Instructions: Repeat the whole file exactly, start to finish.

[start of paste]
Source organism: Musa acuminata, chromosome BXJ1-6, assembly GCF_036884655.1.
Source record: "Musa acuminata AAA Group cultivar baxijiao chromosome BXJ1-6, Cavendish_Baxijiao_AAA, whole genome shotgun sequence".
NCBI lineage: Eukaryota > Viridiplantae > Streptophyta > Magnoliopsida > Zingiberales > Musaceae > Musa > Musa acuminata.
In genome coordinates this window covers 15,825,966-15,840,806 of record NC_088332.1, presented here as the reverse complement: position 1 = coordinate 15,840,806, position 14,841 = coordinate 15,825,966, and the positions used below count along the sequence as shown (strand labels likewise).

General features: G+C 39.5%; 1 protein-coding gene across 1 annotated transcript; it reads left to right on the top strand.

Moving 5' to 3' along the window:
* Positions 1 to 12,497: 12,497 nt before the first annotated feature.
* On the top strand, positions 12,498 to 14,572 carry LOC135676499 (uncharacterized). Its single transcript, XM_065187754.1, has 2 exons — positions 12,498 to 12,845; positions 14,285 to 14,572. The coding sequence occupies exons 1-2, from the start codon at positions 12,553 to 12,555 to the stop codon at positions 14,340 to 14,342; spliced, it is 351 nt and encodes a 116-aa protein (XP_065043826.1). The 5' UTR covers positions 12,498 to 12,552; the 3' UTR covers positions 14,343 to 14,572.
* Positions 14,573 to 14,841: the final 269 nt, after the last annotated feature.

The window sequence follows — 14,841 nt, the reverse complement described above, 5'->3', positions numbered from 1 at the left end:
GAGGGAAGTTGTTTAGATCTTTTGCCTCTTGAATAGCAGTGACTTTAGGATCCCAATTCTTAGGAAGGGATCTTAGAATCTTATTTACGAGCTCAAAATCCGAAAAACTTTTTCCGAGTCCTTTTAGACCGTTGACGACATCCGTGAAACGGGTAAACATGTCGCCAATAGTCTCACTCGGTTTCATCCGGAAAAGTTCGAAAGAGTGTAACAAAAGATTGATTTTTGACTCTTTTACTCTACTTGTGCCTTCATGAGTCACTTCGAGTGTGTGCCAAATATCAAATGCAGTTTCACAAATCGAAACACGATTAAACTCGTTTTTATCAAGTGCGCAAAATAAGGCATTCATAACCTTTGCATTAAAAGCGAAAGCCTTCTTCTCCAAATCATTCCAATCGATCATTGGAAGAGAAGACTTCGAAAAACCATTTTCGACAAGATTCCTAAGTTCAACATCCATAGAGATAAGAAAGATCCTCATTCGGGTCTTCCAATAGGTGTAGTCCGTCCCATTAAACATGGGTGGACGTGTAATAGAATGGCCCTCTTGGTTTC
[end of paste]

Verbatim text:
Source organism: Musa acuminata, chromosome BXJ1-6, assembly GCF_036884655.1.
Source record: "Musa acuminata AAA Group cultivar baxijiao chromosome BXJ1-6, Cavendish_Baxijiao_AAA, whole genome shotgun sequence".
NCBI lineage: Eukaryota > Viridiplantae > Streptophyta > Magnoliopsida > Zingiberales > Musaceae > Musa > Musa acuminata.
In genome coordinates this window covers 15,825,966-15,840,806 of record NC_088332.1, presented here as the reverse complement: position 1 = coordinate 15,840,806, position 14,841 = coordinate 15,825,966, and the positions used below count along the sequence as shown (strand labels likewise).

General features: G+C 39.5%; 1 protein-coding gene across 1 annotated transcript; it reads left to right on the top strand.

Moving 5' to 3' along the window:
* Positions 1 to 12,497: 12,497 nt before the first annotated feature.
* On the top strand, positions 12,498 to 14,572 carry LOC135676499 (uncharacterized). Its single transcript, XM_065187754.1, has 2 exons — positions 12,498 to 12,845; positions 14,285 to 14,572. The coding sequence occupies exons 1-2, from the start codon at positions 12,553 to 12,555 to the stop codon at positions 14,340 to 14,342; spliced, it is 351 nt and encodes a 116-aa protein (XP_065043826.1). The 5' UTR covers positions 12,498 to 12,552; the 3' UTR covers positions 14,343 to 14,572.
* Positions 14,573 to 14,841: the final 269 nt, after the last annotated feature.

The window sequence follows — 14,841 nt, the reverse complement described above, 5'->3', positions numbered from 1 at the left end:
GAGGGAAGTTGTTTAGATCTTTTGCCTCTTGAATAGCAGTGACTTTAGGATCCCAATTCTTAGGAAGGGATCTTAGAATCTTATTTACGAGCTCAAAATCCGAAAAACTTTTTCCGAGTCCTTTTAGACCGTTGACGACATCCGTGAAACGGGTAAACATGTCGCCAATAGTCTCACTCGGTTTCATCCGGAAAAGTTCGAAAGAGTGTAACAAAAGATTGATTTTTGACTCTTTTACTCTACTTGTGCCTTCATGAGTCACTTCGAGTGTGTGCCAAATATCAAATGCAGTTTCACAAATCGAAACACGATTAAACTCGTTTTTATCAAGTGCGCAAAATAAGGCATTCATAACCTTTGCATTAAAAGCGAAAGCCTTCTTCTCCAAATCATTCCAATCGATCATTGGAAGAGAAGACTTCGAAAAACCATTTTCGACAAGATTCCTAAGTTCAACATCCATAGAGATAAGAAAGATCCTCATTCGGGTCTTCCAATAGGTGTAGTCCGTCCCATTAAACATGGGTGGACGTGTAATAGAATGGCCCTCTTGGTTTC